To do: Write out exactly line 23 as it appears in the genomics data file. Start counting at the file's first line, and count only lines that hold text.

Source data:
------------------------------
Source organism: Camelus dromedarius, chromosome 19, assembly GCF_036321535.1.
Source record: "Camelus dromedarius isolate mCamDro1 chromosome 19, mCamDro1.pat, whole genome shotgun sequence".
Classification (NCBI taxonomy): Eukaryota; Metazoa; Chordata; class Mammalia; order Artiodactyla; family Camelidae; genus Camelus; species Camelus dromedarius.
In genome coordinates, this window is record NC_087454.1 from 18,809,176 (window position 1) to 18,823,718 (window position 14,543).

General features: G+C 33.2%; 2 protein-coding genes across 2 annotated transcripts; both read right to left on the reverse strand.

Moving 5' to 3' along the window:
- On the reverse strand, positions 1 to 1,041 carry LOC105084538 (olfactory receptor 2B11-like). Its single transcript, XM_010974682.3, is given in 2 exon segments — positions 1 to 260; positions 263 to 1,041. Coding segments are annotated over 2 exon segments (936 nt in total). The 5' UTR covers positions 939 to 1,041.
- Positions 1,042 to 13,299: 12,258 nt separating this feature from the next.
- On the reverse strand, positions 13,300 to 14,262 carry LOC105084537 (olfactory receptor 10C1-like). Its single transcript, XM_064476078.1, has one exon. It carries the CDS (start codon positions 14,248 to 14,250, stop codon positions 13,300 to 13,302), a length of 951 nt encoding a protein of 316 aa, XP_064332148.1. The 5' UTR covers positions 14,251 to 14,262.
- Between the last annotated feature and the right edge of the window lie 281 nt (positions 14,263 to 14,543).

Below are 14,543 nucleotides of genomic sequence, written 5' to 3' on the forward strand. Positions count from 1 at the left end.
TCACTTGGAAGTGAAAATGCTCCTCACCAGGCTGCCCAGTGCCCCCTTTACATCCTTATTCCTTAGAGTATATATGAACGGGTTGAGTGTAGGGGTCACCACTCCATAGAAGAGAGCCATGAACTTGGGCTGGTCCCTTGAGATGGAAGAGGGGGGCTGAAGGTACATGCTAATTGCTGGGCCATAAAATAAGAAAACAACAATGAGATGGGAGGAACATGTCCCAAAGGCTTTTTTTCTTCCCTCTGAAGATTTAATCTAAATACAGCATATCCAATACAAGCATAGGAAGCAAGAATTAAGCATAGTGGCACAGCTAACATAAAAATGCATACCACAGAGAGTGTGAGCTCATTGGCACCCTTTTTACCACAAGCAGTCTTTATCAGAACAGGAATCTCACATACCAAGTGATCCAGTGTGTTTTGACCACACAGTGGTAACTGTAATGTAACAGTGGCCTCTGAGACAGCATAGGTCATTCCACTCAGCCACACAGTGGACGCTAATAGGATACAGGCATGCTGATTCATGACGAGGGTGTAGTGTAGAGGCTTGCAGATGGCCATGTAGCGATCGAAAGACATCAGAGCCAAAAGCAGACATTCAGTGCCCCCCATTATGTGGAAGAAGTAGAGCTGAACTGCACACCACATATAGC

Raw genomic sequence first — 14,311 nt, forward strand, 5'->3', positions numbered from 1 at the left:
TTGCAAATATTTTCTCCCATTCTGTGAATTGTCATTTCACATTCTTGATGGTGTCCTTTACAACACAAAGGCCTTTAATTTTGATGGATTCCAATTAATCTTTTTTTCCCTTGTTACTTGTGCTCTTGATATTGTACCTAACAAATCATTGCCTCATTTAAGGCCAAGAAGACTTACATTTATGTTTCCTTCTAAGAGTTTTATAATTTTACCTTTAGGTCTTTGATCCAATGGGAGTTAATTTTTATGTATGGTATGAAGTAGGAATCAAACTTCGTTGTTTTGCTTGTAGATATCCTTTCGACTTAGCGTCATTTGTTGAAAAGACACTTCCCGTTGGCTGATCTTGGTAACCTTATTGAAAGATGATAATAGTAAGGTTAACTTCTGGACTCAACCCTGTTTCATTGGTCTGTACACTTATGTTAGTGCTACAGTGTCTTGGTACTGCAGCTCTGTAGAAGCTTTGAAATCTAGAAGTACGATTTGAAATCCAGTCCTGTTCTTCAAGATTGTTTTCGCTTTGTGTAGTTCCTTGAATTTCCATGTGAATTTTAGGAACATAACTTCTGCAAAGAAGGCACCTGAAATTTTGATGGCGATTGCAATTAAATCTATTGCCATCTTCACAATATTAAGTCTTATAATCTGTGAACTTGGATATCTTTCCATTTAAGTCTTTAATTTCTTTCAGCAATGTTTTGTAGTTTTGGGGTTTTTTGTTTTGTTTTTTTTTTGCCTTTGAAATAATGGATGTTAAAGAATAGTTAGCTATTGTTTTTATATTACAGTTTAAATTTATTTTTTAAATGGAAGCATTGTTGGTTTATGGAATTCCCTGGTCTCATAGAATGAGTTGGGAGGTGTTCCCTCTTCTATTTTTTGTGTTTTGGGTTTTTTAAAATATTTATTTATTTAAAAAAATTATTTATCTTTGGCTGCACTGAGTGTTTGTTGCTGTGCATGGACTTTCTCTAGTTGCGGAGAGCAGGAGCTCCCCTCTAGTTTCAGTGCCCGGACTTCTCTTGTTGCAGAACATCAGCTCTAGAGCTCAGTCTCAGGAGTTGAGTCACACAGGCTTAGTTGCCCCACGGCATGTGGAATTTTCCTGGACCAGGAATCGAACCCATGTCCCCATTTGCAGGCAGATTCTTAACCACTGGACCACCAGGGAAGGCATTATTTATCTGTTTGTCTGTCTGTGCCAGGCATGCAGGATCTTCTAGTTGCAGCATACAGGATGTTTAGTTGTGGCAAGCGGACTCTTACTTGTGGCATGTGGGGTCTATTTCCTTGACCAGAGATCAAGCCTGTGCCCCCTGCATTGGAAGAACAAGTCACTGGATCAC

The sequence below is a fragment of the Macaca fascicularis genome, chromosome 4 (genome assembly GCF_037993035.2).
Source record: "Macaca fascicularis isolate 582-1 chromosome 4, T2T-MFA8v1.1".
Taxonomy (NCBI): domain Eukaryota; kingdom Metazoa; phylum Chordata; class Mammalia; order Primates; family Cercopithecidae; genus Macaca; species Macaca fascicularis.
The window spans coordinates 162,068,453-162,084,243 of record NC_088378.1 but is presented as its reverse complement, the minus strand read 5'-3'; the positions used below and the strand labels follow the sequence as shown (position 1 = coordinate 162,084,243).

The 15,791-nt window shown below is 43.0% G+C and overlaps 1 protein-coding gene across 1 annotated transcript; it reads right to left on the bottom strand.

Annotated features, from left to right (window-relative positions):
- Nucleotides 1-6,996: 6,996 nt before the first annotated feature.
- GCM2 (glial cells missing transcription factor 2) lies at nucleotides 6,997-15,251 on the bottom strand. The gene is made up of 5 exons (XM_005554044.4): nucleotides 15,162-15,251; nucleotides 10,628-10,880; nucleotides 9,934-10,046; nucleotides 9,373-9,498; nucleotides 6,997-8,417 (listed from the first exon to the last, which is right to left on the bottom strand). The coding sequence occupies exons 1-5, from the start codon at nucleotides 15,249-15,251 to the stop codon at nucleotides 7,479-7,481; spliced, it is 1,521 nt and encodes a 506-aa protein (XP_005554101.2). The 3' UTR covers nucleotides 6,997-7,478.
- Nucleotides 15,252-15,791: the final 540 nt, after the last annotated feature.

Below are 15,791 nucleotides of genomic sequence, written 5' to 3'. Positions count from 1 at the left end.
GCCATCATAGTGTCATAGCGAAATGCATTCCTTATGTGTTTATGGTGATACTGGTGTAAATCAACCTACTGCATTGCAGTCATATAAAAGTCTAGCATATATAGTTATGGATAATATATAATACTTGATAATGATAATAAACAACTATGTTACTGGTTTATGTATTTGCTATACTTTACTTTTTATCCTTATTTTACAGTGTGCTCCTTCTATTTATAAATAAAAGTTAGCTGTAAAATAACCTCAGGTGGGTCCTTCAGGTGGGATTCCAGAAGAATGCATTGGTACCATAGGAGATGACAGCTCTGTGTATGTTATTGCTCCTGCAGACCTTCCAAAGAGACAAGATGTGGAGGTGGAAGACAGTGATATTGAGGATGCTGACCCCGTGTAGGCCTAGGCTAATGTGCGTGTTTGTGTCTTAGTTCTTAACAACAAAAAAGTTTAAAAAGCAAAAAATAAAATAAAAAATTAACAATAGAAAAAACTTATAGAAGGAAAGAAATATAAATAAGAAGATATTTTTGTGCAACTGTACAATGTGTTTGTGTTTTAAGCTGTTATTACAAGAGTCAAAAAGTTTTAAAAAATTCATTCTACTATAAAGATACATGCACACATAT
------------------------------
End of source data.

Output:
- Nucleotides 15,252-15,791: the final 540 nt, after the last annotated feature.